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Castelmagno D.O.P. Aged Piedmont cow Milk Cheese

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Castelmagno has a rustic looking rind with a beautiful ivory interior. The paste is dense and crumbly. It is milder when young, but develops some spice as it ages. The cheese is wonderful paired with stronger honeys such as chestnut or melata, and it is also perfect for use in the kitchen.

Castelmagno is named for the municipality that it comes from, and represents centuries of cheesemaking tradition high in the mountains of Piedmont. Documentation dates it to at least 1277: a mandate exists in which the Marquis of Saluzzo required local farmers to pay for the privilege of working his lands -- with wheels of Castelmagno.

This cheese is made with the milk of Piemontese cows in two consecutive milkings. The curds are drained for 1-2 days before being packed into cheese molds. Removed from their molds after six days, each wheel is subsequently dry-salted for two days. This can continue for up to a month at which time the wheels of Castelmagno are left to age in naturally cool and damp caves. 

As the cheese ages, it develops various molds on the rind as well as some blue veining into the paste of the cheese. For this reason, Castelmagno has also been classified as a blue cheese. Castelmagno was awarded DOP status in 1996.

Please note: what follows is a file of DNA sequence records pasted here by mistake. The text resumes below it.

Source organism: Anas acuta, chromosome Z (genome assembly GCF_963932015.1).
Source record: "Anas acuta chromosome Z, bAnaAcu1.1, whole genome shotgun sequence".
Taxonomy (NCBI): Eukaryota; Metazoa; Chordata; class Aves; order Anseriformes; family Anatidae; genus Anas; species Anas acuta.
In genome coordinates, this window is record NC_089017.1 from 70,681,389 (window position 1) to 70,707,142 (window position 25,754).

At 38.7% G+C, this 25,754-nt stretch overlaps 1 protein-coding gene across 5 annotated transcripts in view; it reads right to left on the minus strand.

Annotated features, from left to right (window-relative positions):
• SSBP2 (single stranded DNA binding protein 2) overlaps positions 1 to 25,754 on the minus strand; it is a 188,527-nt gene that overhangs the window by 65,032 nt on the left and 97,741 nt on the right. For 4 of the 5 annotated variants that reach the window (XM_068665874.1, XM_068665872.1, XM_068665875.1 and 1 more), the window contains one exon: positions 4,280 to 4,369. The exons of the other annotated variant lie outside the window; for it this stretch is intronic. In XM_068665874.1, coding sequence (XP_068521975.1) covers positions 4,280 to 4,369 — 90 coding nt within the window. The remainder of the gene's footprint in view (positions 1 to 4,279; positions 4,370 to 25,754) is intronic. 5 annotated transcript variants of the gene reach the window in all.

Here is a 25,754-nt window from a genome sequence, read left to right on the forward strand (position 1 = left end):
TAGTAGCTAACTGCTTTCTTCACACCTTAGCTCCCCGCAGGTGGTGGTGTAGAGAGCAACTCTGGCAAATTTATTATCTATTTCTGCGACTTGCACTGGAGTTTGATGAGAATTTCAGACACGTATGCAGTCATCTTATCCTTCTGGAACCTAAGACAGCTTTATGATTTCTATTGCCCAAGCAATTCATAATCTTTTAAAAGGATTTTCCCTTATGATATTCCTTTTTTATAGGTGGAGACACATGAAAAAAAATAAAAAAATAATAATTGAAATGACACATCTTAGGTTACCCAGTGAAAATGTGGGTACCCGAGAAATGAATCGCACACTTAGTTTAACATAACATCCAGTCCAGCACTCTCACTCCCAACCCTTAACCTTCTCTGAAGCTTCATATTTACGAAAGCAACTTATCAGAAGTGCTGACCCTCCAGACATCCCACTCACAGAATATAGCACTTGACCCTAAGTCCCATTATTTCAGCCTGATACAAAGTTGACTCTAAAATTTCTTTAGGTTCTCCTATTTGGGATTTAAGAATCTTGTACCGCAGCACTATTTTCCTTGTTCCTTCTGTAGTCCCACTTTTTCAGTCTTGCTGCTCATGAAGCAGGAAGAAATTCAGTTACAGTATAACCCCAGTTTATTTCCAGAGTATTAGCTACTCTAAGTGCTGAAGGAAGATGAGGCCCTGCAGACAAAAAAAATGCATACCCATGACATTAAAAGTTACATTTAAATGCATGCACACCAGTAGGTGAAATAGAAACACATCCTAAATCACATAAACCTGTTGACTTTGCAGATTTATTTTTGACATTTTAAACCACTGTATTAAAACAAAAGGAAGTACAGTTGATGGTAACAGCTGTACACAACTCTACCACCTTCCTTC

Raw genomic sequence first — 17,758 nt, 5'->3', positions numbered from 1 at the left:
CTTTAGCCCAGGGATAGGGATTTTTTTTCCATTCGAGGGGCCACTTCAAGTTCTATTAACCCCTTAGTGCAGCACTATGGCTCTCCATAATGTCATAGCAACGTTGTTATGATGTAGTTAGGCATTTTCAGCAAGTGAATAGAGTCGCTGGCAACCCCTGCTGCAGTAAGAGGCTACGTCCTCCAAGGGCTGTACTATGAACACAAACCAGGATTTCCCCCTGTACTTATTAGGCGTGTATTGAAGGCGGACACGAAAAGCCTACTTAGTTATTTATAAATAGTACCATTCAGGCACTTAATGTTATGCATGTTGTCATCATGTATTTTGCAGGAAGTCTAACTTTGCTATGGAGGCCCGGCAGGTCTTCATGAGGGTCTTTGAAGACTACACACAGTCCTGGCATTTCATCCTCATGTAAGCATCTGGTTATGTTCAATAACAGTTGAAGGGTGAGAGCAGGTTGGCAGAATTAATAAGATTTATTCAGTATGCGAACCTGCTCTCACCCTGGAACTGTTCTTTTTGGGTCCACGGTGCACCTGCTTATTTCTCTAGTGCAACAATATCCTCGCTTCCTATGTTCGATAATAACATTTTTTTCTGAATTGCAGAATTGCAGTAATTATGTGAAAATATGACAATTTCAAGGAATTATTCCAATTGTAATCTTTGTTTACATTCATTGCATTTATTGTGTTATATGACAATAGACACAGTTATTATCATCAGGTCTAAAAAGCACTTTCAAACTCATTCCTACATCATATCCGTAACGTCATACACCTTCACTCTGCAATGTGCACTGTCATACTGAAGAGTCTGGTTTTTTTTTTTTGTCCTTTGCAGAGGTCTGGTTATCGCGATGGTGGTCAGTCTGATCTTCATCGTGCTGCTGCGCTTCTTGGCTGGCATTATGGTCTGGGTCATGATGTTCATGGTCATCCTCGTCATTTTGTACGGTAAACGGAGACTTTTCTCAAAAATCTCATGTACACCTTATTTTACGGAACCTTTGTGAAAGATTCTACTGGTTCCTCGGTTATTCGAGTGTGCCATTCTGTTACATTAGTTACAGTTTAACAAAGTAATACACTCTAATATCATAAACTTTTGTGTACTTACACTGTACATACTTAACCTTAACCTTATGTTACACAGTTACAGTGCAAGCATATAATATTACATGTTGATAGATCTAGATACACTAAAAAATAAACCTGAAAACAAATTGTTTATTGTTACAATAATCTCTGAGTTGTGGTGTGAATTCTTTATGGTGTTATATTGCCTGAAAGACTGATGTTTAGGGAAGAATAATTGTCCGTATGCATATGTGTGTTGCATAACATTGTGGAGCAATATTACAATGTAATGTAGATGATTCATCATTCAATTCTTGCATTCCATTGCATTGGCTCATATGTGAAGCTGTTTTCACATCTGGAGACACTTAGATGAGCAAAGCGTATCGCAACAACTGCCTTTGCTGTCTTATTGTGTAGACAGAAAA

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Region Piedmont
Country of Origin Italy
Cheese Type Hard
Type of Milk Cow
Flavor Profile Medium
Rennet Type Animal
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Serving and Caring for your cheese

Caring for Your Cheese

How much cheese should I buy?

We advise buying small quantities more frequently to avoid long term storage because the complex flavors and aromas of good cheese will change and degrade over time. For appetizer quantities and not much left over, we suggest 1/4 lb per person. For larger servings or if you'd like some left overs, we suggest a full 1/2 lb per person.

How should I serve my cheese?

You can serve any number of cheeses: a single magnificent chèvre or a large selection celebrating the diversity of aromas, flavors and textures found in various traditions around the world. Choose what you like and what you expect your audience will enjoy. We usually go for a selection of three to four cheeses with various milk types, textures and flavors.

Take your cheese out of the refrigerator an hour or so before serving. Just before serving, unwrap each cheese and scrape the cut surface with a knife edge to remove a thin layer. If you notice dried out parts or mold on the face of the cheese, cut it away.

Can I eat the rind?

Most cheeses have rinds and most rinds are edible. If you don’t like the taste or texture, cut it off.

What do I do about the mold on my cheese?

Cheese stored for some time may grow exterior molds. Typical molds will be white or blue-green but you can sometimes come across yellow or gray. Most of the time, you can refresh the cheese by cutting away those affected areas. The cheese underneath will be fine.

How do I store my cheese?

Store in a higher humidity area of your refrigerator - likely an enclosed spot which allows for limited airflow rather than constant drafts.

How do I wrap my cheese?

Use a clean wrap of the cheese paper, or, in a pinch use parchment (for softer cheeses) or aluminum foil (for firm to hard cheeses).


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